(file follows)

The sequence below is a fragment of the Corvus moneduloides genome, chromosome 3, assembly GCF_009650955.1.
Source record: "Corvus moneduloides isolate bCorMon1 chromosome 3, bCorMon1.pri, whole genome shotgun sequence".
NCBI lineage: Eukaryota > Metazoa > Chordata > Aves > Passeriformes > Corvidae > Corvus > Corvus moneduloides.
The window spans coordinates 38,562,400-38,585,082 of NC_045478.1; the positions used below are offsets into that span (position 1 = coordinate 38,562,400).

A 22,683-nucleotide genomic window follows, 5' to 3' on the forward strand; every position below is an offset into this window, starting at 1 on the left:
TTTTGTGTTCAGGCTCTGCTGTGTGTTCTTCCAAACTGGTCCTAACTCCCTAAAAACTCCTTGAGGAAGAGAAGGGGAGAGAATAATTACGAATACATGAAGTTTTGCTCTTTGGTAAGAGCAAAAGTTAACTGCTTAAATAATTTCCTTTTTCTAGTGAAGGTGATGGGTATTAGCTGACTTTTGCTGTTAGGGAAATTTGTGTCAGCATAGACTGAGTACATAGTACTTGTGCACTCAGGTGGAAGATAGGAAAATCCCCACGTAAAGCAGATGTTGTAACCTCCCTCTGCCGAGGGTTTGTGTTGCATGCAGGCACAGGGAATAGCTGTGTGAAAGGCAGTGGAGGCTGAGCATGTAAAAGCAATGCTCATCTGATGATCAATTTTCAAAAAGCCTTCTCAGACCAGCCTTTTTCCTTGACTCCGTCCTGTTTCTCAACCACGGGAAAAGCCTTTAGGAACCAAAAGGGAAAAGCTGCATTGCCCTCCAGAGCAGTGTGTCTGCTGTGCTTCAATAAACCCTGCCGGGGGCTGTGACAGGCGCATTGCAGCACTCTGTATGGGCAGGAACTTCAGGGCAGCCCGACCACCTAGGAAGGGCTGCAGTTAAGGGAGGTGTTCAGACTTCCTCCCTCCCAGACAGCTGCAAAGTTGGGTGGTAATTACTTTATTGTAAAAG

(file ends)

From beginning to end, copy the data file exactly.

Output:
The sequence below is a fragment of the Corvus moneduloides genome, chromosome 3, assembly GCF_009650955.1.
Source record: "Corvus moneduloides isolate bCorMon1 chromosome 3, bCorMon1.pri, whole genome shotgun sequence".
NCBI lineage: Eukaryota > Metazoa > Chordata > Aves > Passeriformes > Corvidae > Corvus > Corvus moneduloides.
The window spans coordinates 38,562,400-38,585,082 of NC_045478.1; the positions used below are offsets into that span (position 1 = coordinate 38,562,400).

A 22,683-nucleotide genomic window follows, 5' to 3' on the forward strand; every position below is an offset into this window, starting at 1 on the left:
TTTTGTGTTCAGGCTCTGCTGTGTGTTCTTCCAAACTGGTCCTAACTCCCTAAAAACTCCTTGAGGAAGAGAAGGGGAGAGAATAATTACGAATACATGAAGTTTTGCTCTTTGGTAAGAGCAAAAGTTAACTGCTTAAATAATTTCCTTTTTCTAGTGAAGGTGATGGGTATTAGCTGACTTTTGCTGTTAGGGAAATTTGTGTCAGCATAGACTGAGTACATAGTACTTGTGCACTCAGGTGGAAGATAGGAAAATCCCCACGTAAAGCAGATGTTGTAACCTCCCTCTGCCGAGGGTTTGTGTTGCATGCAGGCACAGGGAATAGCTGTGTGAAAGGCAGTGGAGGCTGAGCATGTAAAAGCAATGCTCATCTGATGATCAATTTTCAAAAAGCCTTCTCAGACCAGCCTTTTTCCTTGACTCCGTCCTGTTTCTCAACCACGGGAAAAGCCTTTAGGAACCAAAAGGGAAAAGCTGCATTGCCCTCCAGAGCAGTGTGTCTGCTGTGCTTCAATAAACCCTGCCGGGGGCTGTGACAGGCGCATTGCAGCACTCTGTATGGGCAGGAACTTCAGGGCAGCCCGACCACCTAGGAAGGGCTGCAGTTAAGGGAGGTGTTCAGACTTCCTCCCTCCCAGACAGCTGCAAAGTTGGGTGGTAATTACTTTATTGTAAAAG